Film & Television

All I Ever Needed to Know I Learned from the Bradys

Last week, nearly five decades after it premiered on ABC, The Brady Bunch was in the news once again. Winning a bidding war that included (now heartbroken) celebrities, HGTV paid $3.5 million to buy the Studio City property that was used as the exterior of the Bradys’ house. The network has promised “to restore the Brady Bunch home to its 1970s glory as only HGTV can.”

I grew up in the seventies, and The Brady Bunch was “must-see TV” for me long before anyone came up with that phrase. Oddly enough, it made a tremendous impact on my daughter’s early years too.

When my now college junior daughter was about seven years old, one of my coworkers gave her the first season of The Brady Bunch on DVD. What fun! From Carol and Mike’s disastrous wedding ceremony and their full-house honeymoon, to the Brady kids getting used to new siblings. From Alice’s feeling unneeded to Jan’s feeling unappreciated. Measles, braces, diaries, pay phones, camping trips … she, or rather we, devoured it!

As fast as you can say “Marcia, Marcia, Marcia,” we were investing in seasons two through five.

We were a very Brady household for quite a while. My daughter would watch as many episodes in a row as we would allow. Whenever I could, I joined her, reliving my own childhood fascination with all things Marcia, Jan, Cindy, Greg, Peter, and Bobby. We also shared the DVDs with several of her friends, who were just as enchanted (and whose parents were just as nostalgic). At one point, my daughter had a Brady Bunch birthday party. We gave out tie-dyed tote bags, peace sign necklaces, and seventies candy. I dressed as Alice and my husband wore a final-season Mike Brady wig. The party pictures are excellent blackmail material if either of us ever needs it.

Fashion faux pas aside, why has The Brady Bunch stood the test of time so well? One word: family.

As divorce became more common and accepted, creator Sherwood Schwartz and his team were addressing the evolving nature of the American household. It was a reassuring message in a changing time: where there’s love, there’s family.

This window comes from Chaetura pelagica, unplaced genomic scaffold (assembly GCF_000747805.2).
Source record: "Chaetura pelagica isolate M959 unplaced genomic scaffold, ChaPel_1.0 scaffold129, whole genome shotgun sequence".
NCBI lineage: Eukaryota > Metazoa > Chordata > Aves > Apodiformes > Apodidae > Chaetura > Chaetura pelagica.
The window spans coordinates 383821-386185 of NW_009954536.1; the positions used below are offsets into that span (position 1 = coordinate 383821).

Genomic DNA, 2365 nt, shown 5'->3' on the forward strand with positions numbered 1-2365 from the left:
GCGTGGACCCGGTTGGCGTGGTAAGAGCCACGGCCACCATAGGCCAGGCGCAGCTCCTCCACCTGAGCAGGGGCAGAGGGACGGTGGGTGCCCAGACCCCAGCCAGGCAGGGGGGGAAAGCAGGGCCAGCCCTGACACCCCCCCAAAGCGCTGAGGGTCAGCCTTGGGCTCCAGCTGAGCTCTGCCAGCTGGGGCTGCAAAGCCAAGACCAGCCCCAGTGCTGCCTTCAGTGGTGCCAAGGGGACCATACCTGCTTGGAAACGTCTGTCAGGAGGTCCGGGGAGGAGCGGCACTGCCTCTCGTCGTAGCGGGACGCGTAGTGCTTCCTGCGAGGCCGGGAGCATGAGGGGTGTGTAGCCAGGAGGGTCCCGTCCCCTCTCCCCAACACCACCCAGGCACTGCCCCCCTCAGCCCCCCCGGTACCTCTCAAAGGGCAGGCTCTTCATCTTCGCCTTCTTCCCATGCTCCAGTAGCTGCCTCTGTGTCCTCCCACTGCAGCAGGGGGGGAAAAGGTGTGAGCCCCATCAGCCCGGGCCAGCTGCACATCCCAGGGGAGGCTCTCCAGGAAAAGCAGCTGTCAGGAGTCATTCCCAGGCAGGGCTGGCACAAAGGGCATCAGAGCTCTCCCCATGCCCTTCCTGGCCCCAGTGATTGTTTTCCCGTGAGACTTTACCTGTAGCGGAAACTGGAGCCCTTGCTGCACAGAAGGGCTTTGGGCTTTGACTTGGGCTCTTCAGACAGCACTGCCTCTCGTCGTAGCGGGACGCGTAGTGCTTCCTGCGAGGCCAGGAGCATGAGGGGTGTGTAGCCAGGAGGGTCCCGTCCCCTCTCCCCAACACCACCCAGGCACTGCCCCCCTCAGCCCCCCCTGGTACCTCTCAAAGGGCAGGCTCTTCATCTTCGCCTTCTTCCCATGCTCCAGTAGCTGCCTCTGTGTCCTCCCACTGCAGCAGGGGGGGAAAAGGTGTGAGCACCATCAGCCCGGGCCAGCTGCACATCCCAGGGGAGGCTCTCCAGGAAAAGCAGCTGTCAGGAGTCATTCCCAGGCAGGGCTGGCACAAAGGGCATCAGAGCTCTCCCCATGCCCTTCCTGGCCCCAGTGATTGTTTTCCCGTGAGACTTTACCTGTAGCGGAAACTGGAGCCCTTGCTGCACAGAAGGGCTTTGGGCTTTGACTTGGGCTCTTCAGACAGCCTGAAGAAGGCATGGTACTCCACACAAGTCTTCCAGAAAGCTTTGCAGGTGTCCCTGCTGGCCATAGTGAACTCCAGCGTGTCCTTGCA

When it comes to family, the Bradys are often held up as impossibly idealized, and yet they were a patchwork of steps: stepmom, stepdad, stepbrothers, stepsisters. And, while the 30-minute episodes all had happy endings, the characters were not perfect. They had their share of petty jealousies, major rivalries and, yes, even filial disobedience. Of course, Mike and Carol were always loving and wise, despite some poor choices made by the younger Bradys. As parents, Mr. and Mrs. Brady were something to aspire to.

In episode after episode, The Brady Bunch offered valuable life lessons. Here are just some of the things it taught (and can still teach):

Lesson #1: Girls Can Do Anything Boys Can Do

At first glance, The Brady Bunch might not seem like a feminist program. After all, happy housewife Carol doesn’t seem to have much ambition beyond getting six bag lunches into the hands of the right Bradys before school each morning. And, in rewatching the series now as a 21st-century middle-aged mom, I do find myself cringing at times when Mike holds court. He is clearly the head of the household, and both Mrs. Brady and Alice fawn over him.

Nevertheless, the Brady kids prove time and again that girls can do anything boys can do. In “The Liberation of Marcia Brady,” the oldest Brady daughter becomes the first female to join the Frontier Scouts, while poor Peter has to sell Sunflower Girl cookies door-to-door. Girl vs. boy competitions were a theme throughout the show’s five seasons, mirroring real-life political and cultural movements. And Mike always reinforced that, amongst the Brady children at least, there was gender equality.

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